The main thing I noticed on the road between Toon Town and Tomorrowland was the new narration. I only remember thinking it wasn't very good, but I can't remember it exactly, so I couldn't say why. There was a joke that both of us were like, "Ugh." And I don't think that was because of our bias, but like I said, I don't remember it. And then we went to the Grand Canyon.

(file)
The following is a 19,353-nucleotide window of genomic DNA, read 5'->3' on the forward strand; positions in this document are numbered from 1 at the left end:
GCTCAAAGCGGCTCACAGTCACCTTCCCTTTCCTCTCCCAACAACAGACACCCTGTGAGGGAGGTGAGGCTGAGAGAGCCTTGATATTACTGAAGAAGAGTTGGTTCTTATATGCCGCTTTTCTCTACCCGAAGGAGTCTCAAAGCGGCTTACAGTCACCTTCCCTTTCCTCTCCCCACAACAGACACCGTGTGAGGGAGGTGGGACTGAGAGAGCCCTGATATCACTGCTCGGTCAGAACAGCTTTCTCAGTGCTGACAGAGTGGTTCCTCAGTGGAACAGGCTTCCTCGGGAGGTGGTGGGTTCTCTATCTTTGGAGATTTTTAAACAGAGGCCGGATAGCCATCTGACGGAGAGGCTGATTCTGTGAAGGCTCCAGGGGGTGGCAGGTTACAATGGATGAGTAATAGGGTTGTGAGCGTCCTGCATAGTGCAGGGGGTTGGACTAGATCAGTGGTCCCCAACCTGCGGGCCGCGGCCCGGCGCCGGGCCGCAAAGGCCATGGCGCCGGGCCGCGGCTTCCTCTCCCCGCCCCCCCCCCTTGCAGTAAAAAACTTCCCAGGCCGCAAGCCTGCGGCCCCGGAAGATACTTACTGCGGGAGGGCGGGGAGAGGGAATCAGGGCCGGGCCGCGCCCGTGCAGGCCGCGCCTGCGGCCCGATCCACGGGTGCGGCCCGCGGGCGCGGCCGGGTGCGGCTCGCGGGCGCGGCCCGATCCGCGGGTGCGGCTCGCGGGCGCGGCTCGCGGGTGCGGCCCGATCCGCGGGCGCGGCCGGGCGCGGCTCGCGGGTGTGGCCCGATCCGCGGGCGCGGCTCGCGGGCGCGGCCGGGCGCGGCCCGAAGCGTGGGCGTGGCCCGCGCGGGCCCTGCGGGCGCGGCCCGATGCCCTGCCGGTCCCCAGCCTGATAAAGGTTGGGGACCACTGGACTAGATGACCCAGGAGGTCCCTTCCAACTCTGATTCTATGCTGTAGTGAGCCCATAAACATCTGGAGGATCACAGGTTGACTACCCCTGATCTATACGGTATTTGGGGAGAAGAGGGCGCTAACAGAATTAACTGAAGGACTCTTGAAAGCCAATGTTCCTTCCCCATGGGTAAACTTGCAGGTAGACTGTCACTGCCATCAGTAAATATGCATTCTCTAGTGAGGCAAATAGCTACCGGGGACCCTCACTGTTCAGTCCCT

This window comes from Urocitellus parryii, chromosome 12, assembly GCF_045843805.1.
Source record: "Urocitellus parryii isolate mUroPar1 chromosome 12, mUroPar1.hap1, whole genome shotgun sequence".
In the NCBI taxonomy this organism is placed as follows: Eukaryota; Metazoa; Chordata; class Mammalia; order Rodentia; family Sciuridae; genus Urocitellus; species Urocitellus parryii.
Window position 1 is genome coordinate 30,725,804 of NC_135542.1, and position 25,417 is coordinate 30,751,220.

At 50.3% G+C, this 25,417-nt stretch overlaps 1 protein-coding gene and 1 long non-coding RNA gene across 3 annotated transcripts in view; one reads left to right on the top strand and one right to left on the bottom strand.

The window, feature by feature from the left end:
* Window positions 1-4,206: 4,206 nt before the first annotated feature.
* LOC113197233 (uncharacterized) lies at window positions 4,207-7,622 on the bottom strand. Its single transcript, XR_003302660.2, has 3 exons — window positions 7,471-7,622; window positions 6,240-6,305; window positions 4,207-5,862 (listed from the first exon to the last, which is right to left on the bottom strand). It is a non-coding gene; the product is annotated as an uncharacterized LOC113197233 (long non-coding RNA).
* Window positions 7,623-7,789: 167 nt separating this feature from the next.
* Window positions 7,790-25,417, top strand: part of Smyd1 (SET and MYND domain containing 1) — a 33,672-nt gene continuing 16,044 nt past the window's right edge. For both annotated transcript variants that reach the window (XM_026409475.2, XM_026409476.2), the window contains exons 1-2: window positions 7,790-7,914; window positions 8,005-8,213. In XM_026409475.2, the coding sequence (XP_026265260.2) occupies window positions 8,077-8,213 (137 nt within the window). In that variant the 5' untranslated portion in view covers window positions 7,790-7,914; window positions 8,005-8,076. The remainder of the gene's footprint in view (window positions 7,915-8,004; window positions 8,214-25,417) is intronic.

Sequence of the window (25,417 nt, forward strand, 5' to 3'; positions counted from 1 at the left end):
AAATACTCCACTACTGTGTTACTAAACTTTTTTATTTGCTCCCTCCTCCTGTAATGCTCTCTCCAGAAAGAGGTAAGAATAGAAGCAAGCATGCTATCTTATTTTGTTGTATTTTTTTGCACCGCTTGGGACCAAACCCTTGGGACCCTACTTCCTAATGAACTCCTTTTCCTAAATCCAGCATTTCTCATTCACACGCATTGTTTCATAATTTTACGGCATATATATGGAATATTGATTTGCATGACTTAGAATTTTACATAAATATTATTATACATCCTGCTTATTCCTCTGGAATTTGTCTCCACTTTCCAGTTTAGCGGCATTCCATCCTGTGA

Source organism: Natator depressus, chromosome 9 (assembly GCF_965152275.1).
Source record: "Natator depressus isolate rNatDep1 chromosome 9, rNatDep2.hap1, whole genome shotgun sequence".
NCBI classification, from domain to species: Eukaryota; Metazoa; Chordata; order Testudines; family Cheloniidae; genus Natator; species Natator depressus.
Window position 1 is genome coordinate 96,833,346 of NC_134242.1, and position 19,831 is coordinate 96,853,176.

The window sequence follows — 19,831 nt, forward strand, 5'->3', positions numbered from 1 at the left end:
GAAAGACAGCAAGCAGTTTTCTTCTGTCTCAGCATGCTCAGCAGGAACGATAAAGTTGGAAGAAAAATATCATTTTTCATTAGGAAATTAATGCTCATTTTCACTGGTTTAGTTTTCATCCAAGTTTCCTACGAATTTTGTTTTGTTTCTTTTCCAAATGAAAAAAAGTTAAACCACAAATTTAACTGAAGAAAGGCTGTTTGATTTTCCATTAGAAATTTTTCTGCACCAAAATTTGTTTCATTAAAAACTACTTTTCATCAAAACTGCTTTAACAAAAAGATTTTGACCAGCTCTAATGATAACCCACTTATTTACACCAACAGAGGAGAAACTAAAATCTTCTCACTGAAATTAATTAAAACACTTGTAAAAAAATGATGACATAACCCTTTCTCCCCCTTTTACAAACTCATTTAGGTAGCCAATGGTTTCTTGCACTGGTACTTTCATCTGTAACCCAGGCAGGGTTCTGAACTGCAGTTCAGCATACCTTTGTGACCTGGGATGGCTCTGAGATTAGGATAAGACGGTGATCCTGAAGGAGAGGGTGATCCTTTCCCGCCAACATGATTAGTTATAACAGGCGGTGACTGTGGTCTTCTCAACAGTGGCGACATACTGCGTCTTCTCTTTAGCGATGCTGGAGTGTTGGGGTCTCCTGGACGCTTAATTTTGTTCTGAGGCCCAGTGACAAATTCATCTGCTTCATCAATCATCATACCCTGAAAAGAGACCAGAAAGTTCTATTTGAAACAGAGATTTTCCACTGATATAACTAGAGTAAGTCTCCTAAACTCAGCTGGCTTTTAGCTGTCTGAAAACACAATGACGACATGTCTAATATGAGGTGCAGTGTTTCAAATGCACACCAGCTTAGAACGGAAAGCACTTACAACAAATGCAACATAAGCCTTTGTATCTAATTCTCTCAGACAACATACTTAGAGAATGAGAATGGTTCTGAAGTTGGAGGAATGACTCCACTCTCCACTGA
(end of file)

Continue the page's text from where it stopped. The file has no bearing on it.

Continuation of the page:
So of course the Grand Canyon has been "enhanced." The first thing I noticed was a bunch of birds projected on the wall. For those of you unfamiliar with the Grand Canyon experience, it's a big diorama of the Grand Canyon. I know this is ruining the illusion, but it really is just a big room with the Grand Canyon painted on the back wall, and trees and rocks and things set up to look like the near edge, on the side of the room closest to the train. It sounds really lame when you put it like that, but Walt Disney and his Imagineers knew what they were doing; it looks great. Although it does not stop some of our friends from joking about how the animals are scared stiff, maybe it's after dinner and they're all stuffed, etc. And now there are projections on the back wall. The first set is of birds, and I just...I understand that the background is painted and so the whole thing is flat, but I think that stands out more when the flatness is moving. Disney's been using their beloved projection technology on everything lately, and I just don't like it because I'm like, "Hey, some of us still have depth perception." And also, "I didn't come to Disneyland so I could stare at more screens." And also, "I thought I came to Disneyland so I could see some of the magic jump off of the screen. Like, wasn't that part of Walt's whole vision?" So I was annoyed.